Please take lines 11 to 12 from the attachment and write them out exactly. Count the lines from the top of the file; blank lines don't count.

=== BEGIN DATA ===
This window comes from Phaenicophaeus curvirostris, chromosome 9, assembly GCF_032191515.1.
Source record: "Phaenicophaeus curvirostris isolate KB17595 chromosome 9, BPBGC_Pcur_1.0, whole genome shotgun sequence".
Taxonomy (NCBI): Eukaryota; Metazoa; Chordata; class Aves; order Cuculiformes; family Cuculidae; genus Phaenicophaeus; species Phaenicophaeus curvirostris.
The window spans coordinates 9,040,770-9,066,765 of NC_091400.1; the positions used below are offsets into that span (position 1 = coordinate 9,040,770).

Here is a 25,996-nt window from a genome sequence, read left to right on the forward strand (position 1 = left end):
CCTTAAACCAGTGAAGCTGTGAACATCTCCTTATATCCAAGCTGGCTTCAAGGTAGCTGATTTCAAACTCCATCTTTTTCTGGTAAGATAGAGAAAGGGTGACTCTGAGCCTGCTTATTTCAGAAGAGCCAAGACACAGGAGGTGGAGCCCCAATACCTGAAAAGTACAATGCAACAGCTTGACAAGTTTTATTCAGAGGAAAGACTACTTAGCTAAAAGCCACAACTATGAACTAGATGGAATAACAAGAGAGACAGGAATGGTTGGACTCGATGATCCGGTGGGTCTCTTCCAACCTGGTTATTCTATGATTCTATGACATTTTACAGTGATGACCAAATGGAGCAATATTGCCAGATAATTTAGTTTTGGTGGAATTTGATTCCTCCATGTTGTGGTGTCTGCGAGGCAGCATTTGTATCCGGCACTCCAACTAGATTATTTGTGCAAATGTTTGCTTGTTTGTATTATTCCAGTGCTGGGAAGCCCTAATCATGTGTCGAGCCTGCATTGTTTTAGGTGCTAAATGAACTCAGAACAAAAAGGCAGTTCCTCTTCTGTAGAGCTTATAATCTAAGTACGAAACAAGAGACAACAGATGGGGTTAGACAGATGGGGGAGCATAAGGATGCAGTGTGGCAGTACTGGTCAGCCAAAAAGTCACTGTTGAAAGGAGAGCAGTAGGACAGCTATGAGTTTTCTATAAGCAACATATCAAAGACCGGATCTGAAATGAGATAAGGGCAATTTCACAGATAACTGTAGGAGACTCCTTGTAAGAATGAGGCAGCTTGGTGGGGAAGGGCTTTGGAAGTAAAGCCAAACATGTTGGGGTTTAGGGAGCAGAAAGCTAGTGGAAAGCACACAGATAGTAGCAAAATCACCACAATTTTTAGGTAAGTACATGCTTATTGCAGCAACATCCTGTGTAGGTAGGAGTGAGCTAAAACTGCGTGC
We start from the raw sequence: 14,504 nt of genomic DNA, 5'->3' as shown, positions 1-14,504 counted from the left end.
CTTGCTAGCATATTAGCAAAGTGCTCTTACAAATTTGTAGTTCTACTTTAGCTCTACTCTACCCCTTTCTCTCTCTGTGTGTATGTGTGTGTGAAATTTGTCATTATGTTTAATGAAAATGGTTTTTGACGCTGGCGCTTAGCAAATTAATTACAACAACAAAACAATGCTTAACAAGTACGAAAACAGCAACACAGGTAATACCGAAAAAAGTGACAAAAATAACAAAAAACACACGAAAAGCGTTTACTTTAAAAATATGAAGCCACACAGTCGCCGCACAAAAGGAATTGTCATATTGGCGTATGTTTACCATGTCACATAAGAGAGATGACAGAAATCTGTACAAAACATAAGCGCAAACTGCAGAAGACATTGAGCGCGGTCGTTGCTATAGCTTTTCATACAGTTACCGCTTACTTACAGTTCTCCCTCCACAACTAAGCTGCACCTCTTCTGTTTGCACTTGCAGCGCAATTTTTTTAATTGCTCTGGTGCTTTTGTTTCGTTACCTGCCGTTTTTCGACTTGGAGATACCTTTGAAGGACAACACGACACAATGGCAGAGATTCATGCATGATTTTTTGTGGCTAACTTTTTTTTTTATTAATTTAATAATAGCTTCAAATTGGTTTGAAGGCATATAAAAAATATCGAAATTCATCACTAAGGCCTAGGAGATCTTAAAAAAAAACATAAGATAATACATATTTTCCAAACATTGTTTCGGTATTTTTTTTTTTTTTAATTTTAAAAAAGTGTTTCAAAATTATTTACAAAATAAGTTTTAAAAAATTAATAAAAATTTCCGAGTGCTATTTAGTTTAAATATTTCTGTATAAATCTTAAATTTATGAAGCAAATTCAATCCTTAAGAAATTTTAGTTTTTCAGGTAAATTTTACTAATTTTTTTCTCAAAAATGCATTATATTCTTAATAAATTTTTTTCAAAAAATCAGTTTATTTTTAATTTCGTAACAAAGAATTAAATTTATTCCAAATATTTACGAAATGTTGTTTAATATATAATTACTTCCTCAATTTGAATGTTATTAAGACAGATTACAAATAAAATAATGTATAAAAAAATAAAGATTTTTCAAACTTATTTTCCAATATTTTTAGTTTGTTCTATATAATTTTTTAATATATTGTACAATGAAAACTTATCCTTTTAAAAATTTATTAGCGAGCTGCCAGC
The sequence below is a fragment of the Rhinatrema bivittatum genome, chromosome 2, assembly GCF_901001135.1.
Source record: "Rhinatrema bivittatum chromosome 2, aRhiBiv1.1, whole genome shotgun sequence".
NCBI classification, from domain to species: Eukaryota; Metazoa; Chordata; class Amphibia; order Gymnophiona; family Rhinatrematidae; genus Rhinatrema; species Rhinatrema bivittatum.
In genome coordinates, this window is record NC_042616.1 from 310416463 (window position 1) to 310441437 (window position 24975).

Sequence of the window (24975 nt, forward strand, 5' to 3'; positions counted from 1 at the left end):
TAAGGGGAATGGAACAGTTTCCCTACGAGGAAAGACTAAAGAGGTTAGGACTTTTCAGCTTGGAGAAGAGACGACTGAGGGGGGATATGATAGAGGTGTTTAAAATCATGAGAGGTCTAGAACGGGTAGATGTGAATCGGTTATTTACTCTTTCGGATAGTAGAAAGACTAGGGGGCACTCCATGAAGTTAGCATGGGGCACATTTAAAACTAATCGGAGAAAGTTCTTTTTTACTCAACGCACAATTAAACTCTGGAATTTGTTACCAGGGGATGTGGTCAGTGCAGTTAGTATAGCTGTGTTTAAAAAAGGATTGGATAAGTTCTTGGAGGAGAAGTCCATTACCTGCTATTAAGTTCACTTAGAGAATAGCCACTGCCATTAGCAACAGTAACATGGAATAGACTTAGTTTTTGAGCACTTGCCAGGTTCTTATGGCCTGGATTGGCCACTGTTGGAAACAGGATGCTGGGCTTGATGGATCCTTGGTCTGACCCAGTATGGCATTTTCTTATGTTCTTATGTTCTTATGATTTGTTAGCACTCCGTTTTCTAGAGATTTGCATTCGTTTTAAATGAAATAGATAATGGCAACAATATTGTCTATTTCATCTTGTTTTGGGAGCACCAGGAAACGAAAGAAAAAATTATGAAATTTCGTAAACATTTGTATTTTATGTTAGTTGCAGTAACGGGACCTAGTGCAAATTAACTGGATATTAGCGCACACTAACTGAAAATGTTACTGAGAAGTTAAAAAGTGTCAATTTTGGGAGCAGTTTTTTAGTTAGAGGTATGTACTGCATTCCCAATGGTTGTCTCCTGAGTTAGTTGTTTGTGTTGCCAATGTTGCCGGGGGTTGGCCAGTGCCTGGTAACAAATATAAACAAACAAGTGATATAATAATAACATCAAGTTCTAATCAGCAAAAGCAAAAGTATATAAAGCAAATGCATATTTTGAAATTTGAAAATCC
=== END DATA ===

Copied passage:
NCBI classification, from domain to species: Eukaryota; Metazoa; Chordata; class Amphibia; order Gymnophiona; family Rhinatrematidae; genus Rhinatrema; species Rhinatrema bivittatum.
In genome coordinates, this window is record NC_042616.1 from 310416463 (window position 1) to 310441437 (window position 24975).